Nairobi, Kenya

When the tech industry in Kenya was primarily male-dominated, Brendah Mwirichia navigated boardrooms as the lone female entrepreneur. Getting people, especially men, to see the potential in her ideas was a constant uphill battle. It wasn't just about pitching her business ideas — she had to prove she deserved the chance to do so in the first place.

"First, it was really disheartening," she recalls. "But I think the will to go forward, a lot of perseverance and determination helped me get through it."

Brendah's sense of resilience became the foundation for Peak & Dale Solutions — the innovative tech, marketing, and communications agency she founded, where her team excels in crafting digital solutions and empowering African businesses to grow. The company specializes in digital marketing, social media management, website design, and hosting, all rooted in a commitment to customer satisfaction. Over the past 12 years, Peak and Dale's team has played a role in many business success stories, earning industry recognition.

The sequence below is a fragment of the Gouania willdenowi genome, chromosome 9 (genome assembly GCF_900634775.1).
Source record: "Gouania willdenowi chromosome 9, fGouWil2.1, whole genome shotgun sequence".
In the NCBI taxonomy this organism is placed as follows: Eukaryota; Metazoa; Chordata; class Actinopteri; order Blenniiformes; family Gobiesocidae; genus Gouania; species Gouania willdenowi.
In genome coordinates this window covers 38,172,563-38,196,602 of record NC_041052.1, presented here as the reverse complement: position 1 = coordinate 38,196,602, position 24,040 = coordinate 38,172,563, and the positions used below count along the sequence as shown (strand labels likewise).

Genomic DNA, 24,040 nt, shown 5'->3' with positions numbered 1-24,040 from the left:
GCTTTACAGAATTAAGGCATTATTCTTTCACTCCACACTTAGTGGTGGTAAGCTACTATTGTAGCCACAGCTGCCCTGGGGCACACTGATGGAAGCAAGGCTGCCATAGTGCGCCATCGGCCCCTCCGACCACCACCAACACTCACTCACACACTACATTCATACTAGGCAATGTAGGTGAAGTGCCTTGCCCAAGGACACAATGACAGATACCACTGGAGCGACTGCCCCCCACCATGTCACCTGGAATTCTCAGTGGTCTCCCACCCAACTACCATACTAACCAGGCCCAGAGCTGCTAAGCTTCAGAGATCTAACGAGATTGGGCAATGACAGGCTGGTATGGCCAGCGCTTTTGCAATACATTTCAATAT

Peak and Dale's journey in the Kenyan tech market was shaped by Brendah's vision as a leader and her strategic decision to join the Stanford Seed Transformation Program.

Learning to take a step back

The 10-month Stanford Seed Transformation Program offers entrepreneurs and busy founders like Brendah a transformative opportunity to grow and scale their established businesses in Africa and South Asia. It equips participants with the knowledge and tools to infuse Silicon Valley innovation and entrepreneurship into their companies.

"A lot of the times you're so busy, you're trying to just get things going. But this time, I had to sit down and think: okay, so what will this [her company] really look like in the next couple of years? So, the Seed Program was really powerful in that way. You step back and look at it from that perspective. Focus on the business as opposed to working in the business," Brendah recalls.